Making a great cup of coffee at home has plenty to do with buying excellent beans, but after that, it’s crucial to consider how you store them. “The right storage vessel can definitely extend your coffee’s shelf life and keep all of those delicate flavors and aromas ripe and fresh for another week,” said Andrew Ho, the food and beverage manager at Ferris and Paper Coffee, both at the Made Hotel in New York. “Maybe two weeks, if you’re lucky.”
To find the best storage options, we turned to java savants like baristas and coffee-shop owners, who gave us their picks along with some added advice: Buy whole beans instead of grinds and re-up weekly. “We recommend buying coffee like bread, keeping it fresh weekly and using it frequently to avoid it going stale,” says Peter Longo, owner of Porto Rico Importing Company. Other coffee pros even espouse the benefits of the packaging that high-quality beans are already sold in. Some of those — plus the best glass, stainless-steel, plastic, and ceramic canisters — are all below.
No less than six of the experts consulted said the Airscape canister is the one they use to keep coffee reliably fresh. Paul Schlader, co-founder and head roaster at Birch Coffee, has used the stainless-steel model at home for years. “Because it’s stainless steel, it’s less porous and therefore coffee oils won’t stain in the way that they do plastic,” he says. The lid on the Airscape depresses into the can, eliminating any excess oxygen, which is what erodes the flavor of fresh beans. Todd Carmichael, CEO and co-founder of La Colombe Coffee Roasters, swears by the stainless-steel Airspace, too. “When I’m looking for a coffee canister, it’s important to look for ones that protect from light and force humidity and oxygen out, keeping it airtight,” he says.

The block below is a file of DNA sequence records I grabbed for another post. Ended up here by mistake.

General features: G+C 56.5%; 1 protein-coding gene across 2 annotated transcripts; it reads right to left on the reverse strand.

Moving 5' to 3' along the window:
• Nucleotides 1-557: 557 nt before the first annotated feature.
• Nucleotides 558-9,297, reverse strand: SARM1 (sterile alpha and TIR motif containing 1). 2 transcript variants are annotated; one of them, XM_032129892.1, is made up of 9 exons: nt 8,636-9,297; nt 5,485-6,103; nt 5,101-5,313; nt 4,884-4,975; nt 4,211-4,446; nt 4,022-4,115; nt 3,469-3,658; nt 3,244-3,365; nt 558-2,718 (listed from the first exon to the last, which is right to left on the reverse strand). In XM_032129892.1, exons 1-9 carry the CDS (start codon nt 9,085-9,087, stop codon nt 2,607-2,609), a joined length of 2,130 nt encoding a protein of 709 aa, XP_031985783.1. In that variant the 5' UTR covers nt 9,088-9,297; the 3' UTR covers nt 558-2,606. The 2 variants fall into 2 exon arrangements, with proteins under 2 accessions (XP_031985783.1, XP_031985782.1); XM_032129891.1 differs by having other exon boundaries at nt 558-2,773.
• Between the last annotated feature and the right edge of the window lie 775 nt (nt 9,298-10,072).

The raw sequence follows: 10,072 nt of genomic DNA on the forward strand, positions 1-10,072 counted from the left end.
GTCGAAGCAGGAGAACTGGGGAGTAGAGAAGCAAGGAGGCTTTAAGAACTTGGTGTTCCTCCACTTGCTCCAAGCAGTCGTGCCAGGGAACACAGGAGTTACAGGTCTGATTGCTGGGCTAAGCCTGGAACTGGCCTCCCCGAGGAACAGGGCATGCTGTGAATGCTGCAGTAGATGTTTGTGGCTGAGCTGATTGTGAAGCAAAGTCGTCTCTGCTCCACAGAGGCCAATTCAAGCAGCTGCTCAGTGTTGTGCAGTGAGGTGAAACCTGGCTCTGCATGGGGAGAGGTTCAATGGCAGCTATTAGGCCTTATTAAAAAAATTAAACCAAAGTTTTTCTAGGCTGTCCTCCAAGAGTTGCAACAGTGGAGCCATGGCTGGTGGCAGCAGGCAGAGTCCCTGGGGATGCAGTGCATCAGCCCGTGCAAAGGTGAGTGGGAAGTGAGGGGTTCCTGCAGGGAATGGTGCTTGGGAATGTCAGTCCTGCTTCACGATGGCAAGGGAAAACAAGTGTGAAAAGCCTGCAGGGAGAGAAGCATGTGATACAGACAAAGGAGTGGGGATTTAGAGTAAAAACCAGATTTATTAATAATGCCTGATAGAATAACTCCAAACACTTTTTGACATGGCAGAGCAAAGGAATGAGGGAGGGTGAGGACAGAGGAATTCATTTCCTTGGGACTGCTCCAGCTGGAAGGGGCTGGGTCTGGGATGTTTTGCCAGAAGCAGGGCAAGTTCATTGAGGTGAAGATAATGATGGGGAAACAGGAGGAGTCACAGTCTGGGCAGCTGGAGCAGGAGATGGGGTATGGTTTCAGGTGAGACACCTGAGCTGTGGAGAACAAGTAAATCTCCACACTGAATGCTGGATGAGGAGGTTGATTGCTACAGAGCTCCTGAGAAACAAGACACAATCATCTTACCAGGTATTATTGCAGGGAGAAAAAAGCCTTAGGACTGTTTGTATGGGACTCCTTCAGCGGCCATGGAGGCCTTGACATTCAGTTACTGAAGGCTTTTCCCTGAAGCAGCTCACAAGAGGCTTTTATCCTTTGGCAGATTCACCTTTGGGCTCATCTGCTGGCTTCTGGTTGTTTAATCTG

Michael Harris, sales manager at Fresh Cup magazine, a publication devoted to all things coffee-related, says his Airscape keeps a five- to seven-day supply of coffee fresh, but that he uses the 64-ounce canister for holidays or special occasions, when he’s stocking up.
Airspace also makes a glazed ceramic version with a bamboo lid, like this striking Yves Klein Blue option. Allie Caran, director of education at Toby’s Estate, likes the patented lever lock on the Airspace that produces an airtight seal. Its one-way valve allows carbon dioxide to escape. Ho is also a fan of the ceramic styles. “The main problem with most coffee canisters is that they are not actually airtight, and even when they are, there is still a considerable amount of air trapped inside the canister,” he says. Like the stainless-steel one, the ceramic canister’s valve gets nearly all of the air out.
Schlader says he also likes the OXO container, for a more aesthetically pleasing option. “This holds coffee very well, and because of its UV protective coating, it doesn’t allow light in, which can break down coffee,” he says. Jonathan Rubinstein, founder of Joe Coffee Company, also likes the Pop: “When it comes to coffee-bean storage, there is no need for many bells and whistles, and simplicity wins,” he says. He also emphasizes buying less coffee, more often.
Same thing, but round.